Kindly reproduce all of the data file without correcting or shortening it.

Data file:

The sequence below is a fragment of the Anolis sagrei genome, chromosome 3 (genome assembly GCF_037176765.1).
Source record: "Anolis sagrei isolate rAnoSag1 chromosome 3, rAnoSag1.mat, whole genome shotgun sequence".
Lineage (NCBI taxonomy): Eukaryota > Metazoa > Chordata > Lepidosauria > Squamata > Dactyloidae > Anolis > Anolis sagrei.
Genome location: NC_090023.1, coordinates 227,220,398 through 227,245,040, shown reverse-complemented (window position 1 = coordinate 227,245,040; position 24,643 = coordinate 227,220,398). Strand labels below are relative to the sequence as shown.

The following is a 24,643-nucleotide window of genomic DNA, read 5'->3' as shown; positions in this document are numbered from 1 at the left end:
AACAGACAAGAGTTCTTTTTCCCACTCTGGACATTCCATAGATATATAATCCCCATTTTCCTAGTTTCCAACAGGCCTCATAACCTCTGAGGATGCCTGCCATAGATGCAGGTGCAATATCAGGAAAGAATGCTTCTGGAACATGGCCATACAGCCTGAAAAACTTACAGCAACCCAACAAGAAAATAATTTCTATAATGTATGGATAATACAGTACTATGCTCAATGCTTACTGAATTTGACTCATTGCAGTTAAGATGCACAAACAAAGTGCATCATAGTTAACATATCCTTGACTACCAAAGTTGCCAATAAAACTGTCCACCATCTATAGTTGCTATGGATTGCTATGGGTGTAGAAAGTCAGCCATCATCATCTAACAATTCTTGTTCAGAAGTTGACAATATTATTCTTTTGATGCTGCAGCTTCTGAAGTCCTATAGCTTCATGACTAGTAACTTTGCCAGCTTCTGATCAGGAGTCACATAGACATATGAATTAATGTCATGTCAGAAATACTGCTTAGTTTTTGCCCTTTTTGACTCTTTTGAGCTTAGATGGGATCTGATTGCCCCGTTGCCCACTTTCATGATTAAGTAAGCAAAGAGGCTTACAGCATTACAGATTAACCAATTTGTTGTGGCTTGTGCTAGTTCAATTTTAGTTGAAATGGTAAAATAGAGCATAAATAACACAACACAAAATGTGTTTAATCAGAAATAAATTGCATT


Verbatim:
The sequence below is a fragment of the Anolis sagrei genome, chromosome 3 (genome assembly GCF_037176765.1).
Source record: "Anolis sagrei isolate rAnoSag1 chromosome 3, rAnoSag1.mat, whole genome shotgun sequence".
Lineage (NCBI taxonomy): Eukaryota > Metazoa > Chordata > Lepidosauria > Squamata > Dactyloidae > Anolis > Anolis sagrei.
Genome location: NC_090023.1, coordinates 227,220,398 through 227,245,040, shown reverse-complemented (window position 1 = coordinate 227,245,040; position 24,643 = coordinate 227,220,398). Strand labels below are relative to the sequence as shown.

The following is a 24,643-nucleotide window of genomic DNA, read 5'->3' as shown; positions in this document are numbered from 1 at the left end:
AACAGACAAGAGTTCTTTTTCCCACTCTGGACATTCCATAGATATATAATCCCCATTTTCCTAGTTTCCAACAGGCCTCATAACCTCTGAGGATGCCTGCCATAGATGCAGGTGCAATATCAGGAAAGAATGCTTCTGGAACATGGCCATACAGCCTGAAAAACTTACAGCAACCCAACAAGAAAATAATTTCTATAATGTATGGATAATACAGTACTATGCTCAATGCTTACTGAATTTGACTCATTGCAGTTAAGATGCACAAACAAAGTGCATCATAGTTAACATATCCTTGACTACCAAAGTTGCCAATAAAACTGTCCACCATCTATAGTTGCTATGGATTGCTATGGGTGTAGAAAGTCAGCCATCATCATCTAACAATTCTTGTTCAGAAGTTGACAATATTATTCTTTTGATGCTGCAGCTTCTGAAGTCCTATAGCTTCATGACTAGTAACTTTGCCAGCTTCTGATCAGGAGTCACATAGACATATGAATTAATGTCATGTCAGAAATACTGCTTAGTTTTTGCCCTTTTTGACTCTTTTGAGCTTAGATGGGATCTGATTGCCCCGTTGCCCACTTTCATGATTAAGTAAGCAAAGAGGCTTACAGCATTACAGATTAACCAATTTGTTGTGGCTTGTGCTAGTTCAATTTTAGTTGAAATGGTAAAATAGAGCATAAATAACACAACACAAAATGTGTTTAATCAGAAATAAATTGCATT